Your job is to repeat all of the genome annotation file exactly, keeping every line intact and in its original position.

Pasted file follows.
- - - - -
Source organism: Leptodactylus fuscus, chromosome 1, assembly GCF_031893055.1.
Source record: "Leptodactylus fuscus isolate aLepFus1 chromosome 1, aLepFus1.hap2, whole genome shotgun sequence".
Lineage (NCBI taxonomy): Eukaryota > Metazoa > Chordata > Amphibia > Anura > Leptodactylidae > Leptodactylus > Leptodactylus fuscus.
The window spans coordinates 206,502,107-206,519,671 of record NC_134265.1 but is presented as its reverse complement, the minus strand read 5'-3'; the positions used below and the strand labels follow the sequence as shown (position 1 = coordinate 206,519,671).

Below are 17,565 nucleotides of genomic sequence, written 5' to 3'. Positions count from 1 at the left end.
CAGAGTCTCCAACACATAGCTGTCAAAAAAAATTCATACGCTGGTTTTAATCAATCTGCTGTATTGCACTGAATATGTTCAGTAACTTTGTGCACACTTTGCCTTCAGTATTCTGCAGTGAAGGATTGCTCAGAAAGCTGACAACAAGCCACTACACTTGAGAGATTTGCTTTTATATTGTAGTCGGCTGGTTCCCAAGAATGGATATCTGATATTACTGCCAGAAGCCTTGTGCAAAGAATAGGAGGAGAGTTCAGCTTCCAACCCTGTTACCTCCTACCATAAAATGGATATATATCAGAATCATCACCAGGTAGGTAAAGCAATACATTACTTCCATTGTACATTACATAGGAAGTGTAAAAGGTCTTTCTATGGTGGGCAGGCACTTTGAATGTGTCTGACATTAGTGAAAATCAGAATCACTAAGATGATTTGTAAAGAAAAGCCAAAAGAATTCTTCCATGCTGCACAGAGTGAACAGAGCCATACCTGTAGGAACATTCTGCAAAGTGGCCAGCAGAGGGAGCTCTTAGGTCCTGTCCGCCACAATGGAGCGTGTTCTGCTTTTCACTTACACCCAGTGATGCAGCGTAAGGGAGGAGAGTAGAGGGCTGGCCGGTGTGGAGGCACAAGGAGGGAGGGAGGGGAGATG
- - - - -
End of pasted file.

Source organism: Leptodactylus fuscus, chromosome 1, assembly GCF_031893055.1.
Source record: "Leptodactylus fuscus isolate aLepFus1 chromosome 1, aLepFus1.hap2, whole genome shotgun sequence".
Lineage (NCBI taxonomy): Eukaryota > Metazoa > Chordata > Amphibia > Anura > Leptodactylidae > Leptodactylus > Leptodactylus fuscus.
The window spans coordinates 206,502,107-206,519,671 of record NC_134265.1 but is presented as its reverse complement, the minus strand read 5'-3'; the positions used below and the strand labels follow the sequence as shown (position 1 = coordinate 206,519,671).

Below are 17,565 nucleotides of genomic sequence, written 5' to 3'. Positions count from 1 at the left end.
CAGAGTCTCCAACACATAGCTGTCAAAAAAAATTCATACGCTGGTTTTAATCAATCTGCTGTATTGCACTGAATATGTTCAGTAACTTTGTGCACACTTTGCCTTCAGTATTCTGCAGTGAAGGATTGCTCAGAAAGCTGACAACAAGCCACTACACTTGAGAGATTTGCTTTTATATTGTAGTCGGCTGGTTCCCAAGAATGGATATCTGATATTACTGCCAGAAGCCTTGTGCAAAGAATAGGAGGAGAGTTCAGCTTCCAACCCTGTTACCTCCTACCATAAAATGGATATATATCAGAATCATCACCAGGTAGGTAAAGCAATACATTACTTCCATTGTACATTACATAGGAAGTGTAAAAGGTCTTTCTATGGTGGGCAGGCACTTTGAATGTGTCTGACATTAGTGAAAATCAGAATCACTAAGATGATTTGTAAAGAAAAGCCAAAAGAATTCTTCCATGCTGCACAGAGTGAACAGAGCCATACCTGTAGGAACATTCTGCAAAGTGGCCAGCAGAGGGAGCTCTTAGGTCCTGTCCGCCACAATGGAGCGTGTTCTGCTTTTCACTTACACCCAGTGATGCAGCGTAAGGGAGGAGAGTAGAGGGCTGGCCGGTGTGGAGGCACAAGGAGGGAGGGAGGGGAGATG